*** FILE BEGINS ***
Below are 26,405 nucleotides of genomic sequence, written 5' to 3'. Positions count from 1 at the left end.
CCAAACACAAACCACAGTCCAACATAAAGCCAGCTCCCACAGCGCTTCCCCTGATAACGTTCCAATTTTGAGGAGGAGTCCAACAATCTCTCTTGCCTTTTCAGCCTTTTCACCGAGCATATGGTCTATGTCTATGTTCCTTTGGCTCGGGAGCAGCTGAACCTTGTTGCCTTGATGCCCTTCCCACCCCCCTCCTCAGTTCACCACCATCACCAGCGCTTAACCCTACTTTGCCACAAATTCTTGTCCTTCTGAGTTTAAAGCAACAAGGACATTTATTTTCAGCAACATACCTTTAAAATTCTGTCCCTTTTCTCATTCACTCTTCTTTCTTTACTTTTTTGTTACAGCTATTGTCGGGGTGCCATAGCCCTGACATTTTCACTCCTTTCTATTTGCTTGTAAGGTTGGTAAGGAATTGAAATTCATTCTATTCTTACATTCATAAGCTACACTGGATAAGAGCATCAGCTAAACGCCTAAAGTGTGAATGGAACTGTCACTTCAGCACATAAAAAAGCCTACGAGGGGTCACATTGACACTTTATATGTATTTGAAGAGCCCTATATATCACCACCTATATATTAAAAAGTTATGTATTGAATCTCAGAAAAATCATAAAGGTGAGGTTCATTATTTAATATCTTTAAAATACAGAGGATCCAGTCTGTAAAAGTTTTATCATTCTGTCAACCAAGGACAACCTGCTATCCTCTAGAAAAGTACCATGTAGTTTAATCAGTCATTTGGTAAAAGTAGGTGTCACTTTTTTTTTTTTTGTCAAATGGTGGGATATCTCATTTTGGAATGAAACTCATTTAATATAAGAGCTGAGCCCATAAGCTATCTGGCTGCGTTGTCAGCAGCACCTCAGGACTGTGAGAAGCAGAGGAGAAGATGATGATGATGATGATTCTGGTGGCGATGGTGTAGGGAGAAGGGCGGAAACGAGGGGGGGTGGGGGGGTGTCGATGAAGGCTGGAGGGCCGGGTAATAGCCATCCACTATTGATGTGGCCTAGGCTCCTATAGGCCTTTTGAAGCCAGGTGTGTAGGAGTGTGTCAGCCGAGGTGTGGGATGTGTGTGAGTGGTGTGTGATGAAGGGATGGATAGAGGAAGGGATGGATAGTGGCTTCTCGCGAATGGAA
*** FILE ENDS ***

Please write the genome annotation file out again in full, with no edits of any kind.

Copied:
Below are 26,405 nucleotides of genomic sequence, written 5' to 3'. Positions count from 1 at the left end.
CCAAACACAAACCACAGTCCAACATAAAGCCAGCTCCCACAGCGCTTCCCCTGATAACGTTCCAATTTTGAGGAGGAGTCCAACAATCTCTCTTGCCTTTTCAGCCTTTTCACCGAGCATATGGTCTATGTCTATGTTCCTTTGGCTCGGGAGCAGCTGAACCTTGTTGCCTTGATGCCCTTCCCACCCCCCTCCTCAGTTCACCACCATCACCAGCGCTTAACCCTACTTTGCCACAAATTCTTGTCCTTCTGAGTTTAAAGCAACAAGGACATTTATTTTCAGCAACATACCTTTAAAATTCTGTCCCTTTTCTCATTCACTCTTCTTTCTTTACTTTTTTGTTACAGCTATTGTCGGGGTGCCATAGCCCTGACATTTTCACTCCTTTCTATTTGCTTGTAAGGTTGGTAAGGAATTGAAATTCATTCTATTCTTACATTCATAAGCTACACTGGATAAGAGCATCAGCTAAACGCCTAAAGTGTGAATGGAACTGTCACTTCAGCACATAAAAAAGCCTACGAGGGGTCACATTGACACTTTATATGTATTTGAAGAGCCCTATATATCACCACCTATATATTAAAAAGTTATGTATTGAATCTCAGAAAAATCATAAAGGTGAGGTTCATTATTTAATATCTTTAAAATACAGAGGATCCAGTCTGTAAAAGTTTTATCATTCTGTCAACCAAGGACAACCTGCTATCCTCTAGAAAAGTACCATGTAGTTTAATCAGTCATTTGGTAAAAGTAGGTGTCACTTTTTTTTTTTTTGTCAAATGGTGGGATATCTCATTTTGGAATGAAACTCATTTAATATAAGAGCTGAGCCCATAAGCTATCTGGCTGCGTTGTCAGCAGCACCTCAGGACTGTGAGAAGCAGAGGAGAAGATGATGATGATGATGATTCTGGTGGCGATGGTGTAGGGAGAAGGGCGGAAACGAGGGGGGGTGGGGGGGTGTCGATGAAGGCTGGAGGGCCGGGTAATAGCCATCCACTATTGATGTGGCCTAGGCTCCTATAGGCCTTTTGAAGCCAGGTGTGTAGGAGTGTGTCAGCCGAGGTGTGGGATGTGTGTGAGTGGTGTGTGATGAAGGGATGGATAGAGGAAGGGATGGATAGTGGCTTCTCGCGAATGGAA